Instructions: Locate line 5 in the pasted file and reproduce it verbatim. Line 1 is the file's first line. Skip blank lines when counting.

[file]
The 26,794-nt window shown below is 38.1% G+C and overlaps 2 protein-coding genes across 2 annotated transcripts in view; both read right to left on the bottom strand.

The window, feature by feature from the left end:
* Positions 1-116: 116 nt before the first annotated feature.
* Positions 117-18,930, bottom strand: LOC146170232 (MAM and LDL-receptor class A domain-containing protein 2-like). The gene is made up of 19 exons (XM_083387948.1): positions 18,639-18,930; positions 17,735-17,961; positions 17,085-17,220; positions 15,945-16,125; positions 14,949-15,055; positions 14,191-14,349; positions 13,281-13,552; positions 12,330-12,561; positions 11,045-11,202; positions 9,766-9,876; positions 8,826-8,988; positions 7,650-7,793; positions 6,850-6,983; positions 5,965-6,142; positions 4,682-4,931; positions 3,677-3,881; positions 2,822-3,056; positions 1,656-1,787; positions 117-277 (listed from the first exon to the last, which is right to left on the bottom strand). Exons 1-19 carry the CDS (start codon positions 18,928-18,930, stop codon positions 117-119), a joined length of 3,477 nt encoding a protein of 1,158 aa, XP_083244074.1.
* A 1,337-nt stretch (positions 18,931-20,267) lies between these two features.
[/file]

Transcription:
* A 1,337-nt stretch (positions 18,931-20,267) lies between these two features.